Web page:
Pruning Mint: Easy Guide With Photos (For Beginners)

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Knowing how to prune your mint plants is so valuable as it will not only make your mint plants bushier and nicer to look at but also much more productive. In this article, I cover the easiest ways to prune mint plants of different sizes, why and when you should prune for the best results, and more.

The easiest way to prune mint plants is to use pruning shears to cut the stems back by about half. The best place to cut mint stems when pruning is right above sets of leaves, as that will cause two new stems to grow from the ones you cut, thereby making the plant a lot more productive.

Pruning promotes new growth and is the most efficient way to make your mint plants more productive. Keep reading as I explain the easiest ways to prune your mint, no matter the size, as well as why pruning is important, what the best time of the year to prune mint is, and more tips that will help you get a super productive and nice-looking mint plant.

Why It Is Important to Prune Mint Plants

Of course, your mint might grow even if you don’t prune it at all, but not pruning it would be such a shame, in my opinion, because you would be missing out on a lot more mint than you think, and it is so easy.

Pruning mint is important as it promotes new growth and allows new stems and leaves to grow at a faster rate than before, thereby making the plant much more productive. Pruning also reduces the risk of pests and diseases attacking your mint, making it easier to take care of.

When you prune your mint, a cool trick is to take the cuttings, root them in water, and then grow them as new plants. Just take the cuttings, remove the leaves from the bottom half and place them in water covering the bottom half. After about two weeks, they can be planted in soil as new plants.

Aside from giving your mint good growing conditions (which you can learn all about here), pruning is the most important thing you can do to make your plants grow faster and better and be more productive.

Now that you know why pruning your mint is important let’s get into how you do it. Pruning small mint plants is slightly different from pruning big ones as the big ones are generally more robust and can take a heavier pruning. I cover both below.

How to Prune Small Mint Plants to Make Them More Productive

Two stems growing from the joints between the cut main stem and a set of leaves on a recently pruned mint.

Pruning a small mint plant is great as it will make the plant bushier and more productive already from an early stage.

Small mint plants are not as robust as bigger and more established ones, so you have to be a little gentle when you prune them.

The best way to prune or trim small mint plants is to cut each stem about an inch above the third set of leaves and then again after it has produced another three sets of leaves. It is important that there are leaves left on the stems after they are cut so they can absorb sunlight, as that helps them grow back faster.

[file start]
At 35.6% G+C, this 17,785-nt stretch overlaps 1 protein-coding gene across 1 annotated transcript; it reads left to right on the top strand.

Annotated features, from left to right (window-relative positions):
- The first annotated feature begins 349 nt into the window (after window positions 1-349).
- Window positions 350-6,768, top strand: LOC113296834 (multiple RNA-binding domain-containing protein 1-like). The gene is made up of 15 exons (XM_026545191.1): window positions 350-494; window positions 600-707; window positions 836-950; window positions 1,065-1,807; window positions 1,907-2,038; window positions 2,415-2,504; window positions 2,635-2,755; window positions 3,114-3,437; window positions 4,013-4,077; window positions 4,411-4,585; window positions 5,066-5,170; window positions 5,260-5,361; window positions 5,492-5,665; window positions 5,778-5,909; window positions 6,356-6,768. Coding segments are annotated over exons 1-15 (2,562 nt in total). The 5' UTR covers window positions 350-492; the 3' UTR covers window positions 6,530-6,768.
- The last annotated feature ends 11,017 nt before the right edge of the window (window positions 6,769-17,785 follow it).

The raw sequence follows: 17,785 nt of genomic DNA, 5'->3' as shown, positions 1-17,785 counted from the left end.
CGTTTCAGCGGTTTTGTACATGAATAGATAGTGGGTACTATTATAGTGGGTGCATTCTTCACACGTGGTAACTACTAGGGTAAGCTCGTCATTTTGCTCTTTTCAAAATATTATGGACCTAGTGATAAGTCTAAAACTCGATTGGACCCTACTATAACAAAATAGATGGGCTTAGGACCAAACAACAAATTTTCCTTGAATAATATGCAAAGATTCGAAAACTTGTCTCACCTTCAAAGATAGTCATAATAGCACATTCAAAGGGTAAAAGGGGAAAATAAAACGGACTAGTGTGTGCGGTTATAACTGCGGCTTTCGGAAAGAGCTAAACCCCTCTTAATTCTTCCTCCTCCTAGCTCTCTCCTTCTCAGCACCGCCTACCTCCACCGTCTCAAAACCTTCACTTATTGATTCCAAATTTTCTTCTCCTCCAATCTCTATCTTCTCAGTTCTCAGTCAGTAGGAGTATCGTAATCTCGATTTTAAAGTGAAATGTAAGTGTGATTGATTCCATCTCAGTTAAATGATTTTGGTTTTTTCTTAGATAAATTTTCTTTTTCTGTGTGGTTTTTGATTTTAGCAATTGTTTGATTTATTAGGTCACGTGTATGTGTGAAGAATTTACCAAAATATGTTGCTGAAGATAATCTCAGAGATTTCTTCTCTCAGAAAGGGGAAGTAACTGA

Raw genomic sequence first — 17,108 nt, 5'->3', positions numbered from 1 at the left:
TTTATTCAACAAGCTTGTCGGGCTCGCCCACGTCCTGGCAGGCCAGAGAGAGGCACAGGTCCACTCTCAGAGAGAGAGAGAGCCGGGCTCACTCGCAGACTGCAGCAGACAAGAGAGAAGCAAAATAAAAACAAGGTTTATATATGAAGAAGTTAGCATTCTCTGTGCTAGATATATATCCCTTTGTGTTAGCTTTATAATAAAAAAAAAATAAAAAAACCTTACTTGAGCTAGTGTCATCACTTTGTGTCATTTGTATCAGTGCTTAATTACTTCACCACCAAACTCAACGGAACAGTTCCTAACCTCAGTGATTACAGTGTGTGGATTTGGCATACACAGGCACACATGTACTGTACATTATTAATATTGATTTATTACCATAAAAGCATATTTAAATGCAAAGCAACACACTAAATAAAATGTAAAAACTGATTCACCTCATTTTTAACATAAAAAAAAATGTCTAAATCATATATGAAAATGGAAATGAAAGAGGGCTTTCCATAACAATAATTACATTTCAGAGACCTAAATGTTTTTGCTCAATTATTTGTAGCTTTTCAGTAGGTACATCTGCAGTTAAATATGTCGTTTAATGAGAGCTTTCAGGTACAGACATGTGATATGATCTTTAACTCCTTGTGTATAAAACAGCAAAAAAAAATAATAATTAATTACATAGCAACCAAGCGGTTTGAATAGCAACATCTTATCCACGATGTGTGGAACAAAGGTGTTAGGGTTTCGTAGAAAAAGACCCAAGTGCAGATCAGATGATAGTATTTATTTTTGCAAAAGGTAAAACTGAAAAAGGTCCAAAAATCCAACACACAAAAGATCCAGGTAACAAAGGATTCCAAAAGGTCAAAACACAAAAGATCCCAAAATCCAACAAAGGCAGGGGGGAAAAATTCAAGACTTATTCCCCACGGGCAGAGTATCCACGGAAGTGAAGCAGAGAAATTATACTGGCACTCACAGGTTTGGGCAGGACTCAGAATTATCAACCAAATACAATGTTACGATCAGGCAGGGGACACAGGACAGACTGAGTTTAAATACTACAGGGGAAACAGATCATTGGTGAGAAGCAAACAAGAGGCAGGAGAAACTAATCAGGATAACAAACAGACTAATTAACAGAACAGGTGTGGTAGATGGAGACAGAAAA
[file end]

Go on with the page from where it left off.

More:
When you cut a mint stem right above a set of leaves, it will begin to grow as two new stems instead of the initial one, which essentially doubles the production compared to before. If you do this from the beginning and repeat it a couple of times throughout the season, the plant will surely become big, bushy, and super productive in no time.

You can see exactly where to cut in the photo above. As you can see, two new stems have started to grow from the joint between the main stem and the set of leaves.

When you prune your mint (and other plants, for that matter), it is important that you use some sharp and clean pruning shears to avoid damaging the plant and reducing the risk of pests and diseases taking advantage of the fresh cut. I use and recommend these pruning shears from Amazon which I bought some time ago and am really happy with.

Easiest Way to Prune Large Mint Plants or Bushes

Mint plants spread like wildfire, so they quickly grow really big if they are not contained in a pot. If you have a really big mint plant, you shouldn’t spend time cutting every stem one by one when you prune it, as that will take forever. I have a faster and easier way you can use.

The easiest way to prune large mint plants or bushes is to grab a handful of stems and cut them back by about half at the same time. Large mint plants or bushes are typically very robust and can survive heavy prunings.

The difference between pruning big and small mint plants is essentially how gentle you are. A large and well-established mint can survive almost anything, so you can be a bit rougher than with small plants. You can even use a hedge trimmer for really big mint plants instead of pruning shears to speed things up.

This method is, of course, a lot rougher than the method I described for the small mint plants. You don’t have to worry about damaging your mint though, as long as you make sure not to cut it all the way to the ground as that will make it take a lot longer before it grows back.

After a cold winter, your mint plant will probably not look very fresh and happy but rather dry and a bit boring. Don’t worry, though. Prune the dry mint plant properly, and it will grow back better than ever in the spring. I cover how below.

How to Prune a Dried Up Mint Plant After the Winter

After a cold winter, chances are your mint plant doesn’t look too good, but rather very yellow or brown and dry, but unlike a lot of other herbs, mint can actually survive the winter in most areas.